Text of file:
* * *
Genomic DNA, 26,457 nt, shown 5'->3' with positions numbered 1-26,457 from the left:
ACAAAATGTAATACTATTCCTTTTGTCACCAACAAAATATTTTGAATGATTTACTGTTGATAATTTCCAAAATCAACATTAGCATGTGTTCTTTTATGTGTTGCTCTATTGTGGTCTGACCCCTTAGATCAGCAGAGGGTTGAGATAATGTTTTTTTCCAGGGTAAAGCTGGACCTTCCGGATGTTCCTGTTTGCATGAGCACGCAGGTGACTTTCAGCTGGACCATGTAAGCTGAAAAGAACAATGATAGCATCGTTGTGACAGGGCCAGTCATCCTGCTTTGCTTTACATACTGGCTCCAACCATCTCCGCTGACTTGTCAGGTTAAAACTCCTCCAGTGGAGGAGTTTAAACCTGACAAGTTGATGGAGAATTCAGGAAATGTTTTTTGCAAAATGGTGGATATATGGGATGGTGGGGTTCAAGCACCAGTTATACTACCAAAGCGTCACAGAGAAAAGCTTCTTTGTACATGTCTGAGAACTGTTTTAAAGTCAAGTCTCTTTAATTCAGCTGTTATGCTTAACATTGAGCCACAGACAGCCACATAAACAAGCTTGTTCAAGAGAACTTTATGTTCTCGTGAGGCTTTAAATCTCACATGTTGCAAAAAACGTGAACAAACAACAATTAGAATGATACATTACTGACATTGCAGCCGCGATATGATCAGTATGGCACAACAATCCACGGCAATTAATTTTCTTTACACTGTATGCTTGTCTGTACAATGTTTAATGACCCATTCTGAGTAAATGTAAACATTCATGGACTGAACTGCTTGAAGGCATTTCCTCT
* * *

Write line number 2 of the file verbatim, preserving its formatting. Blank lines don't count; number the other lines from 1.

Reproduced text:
ACAAAATGTAATACTATTCCTTTTGTCACCAACAAAATATTTTGAATGATTTACTGTTGATAATTTCCAAAATCAACATTAGCATGTGTTCTTTTATGTGTTGCTCTATTGTGGTCTGACCCCTTAGATCAGCAGAGGGTTGAGATAATGTTTTTTTCCAGGGTAAAGCTGGACCTTCCGGATGTTCCTGTTTGCATGAGCACGCAGGTGACTTTCAGCTGGACCATGTAAGCTGAAAAGAACAATGATAGCATCGTTGTGACAGGGCCAGTCATCCTGCTTTGCTTTACATACTGGCTCCAACCATCTCCGCTGACTTGTCAGGTTAAAACTCCTCCAGTGGAGGAGTTTAAACCTGACAAGTTGATGGAGAATTCAGGAAATGTTTTTTGCAAAATGGTGGATATATGGGATGGTGGGGTTCAAGCACCAGTTATACTACCAAAGCGTCACAGAGAAAAGCTTCTTTGTACATGTCTGAGAACTGTTTTAAAGTCAAGTCTCTTTAATTCAGCTGTTATGCTTAACATTGAGCCACAGACAGCCACATAAACAAGCTTGTTCAAGAGAACTTTATGTTCTCGTGAGGCTTTAAATCTCACATGTTGCAAAAAACGTGAACAAACAACAATTAGAATGATACATTACTGACATTGCAGCCGCGATATGATCAGTATGGCACAACAATCCACGGCAATTAATTTTCTTTACACTGTATGCTTGTCTGTACAATGTTTAATGACCCATTCTGAGTAAATGTAAACATTCATGGACTGAACTGCTTGAAGGCATTTCCTCT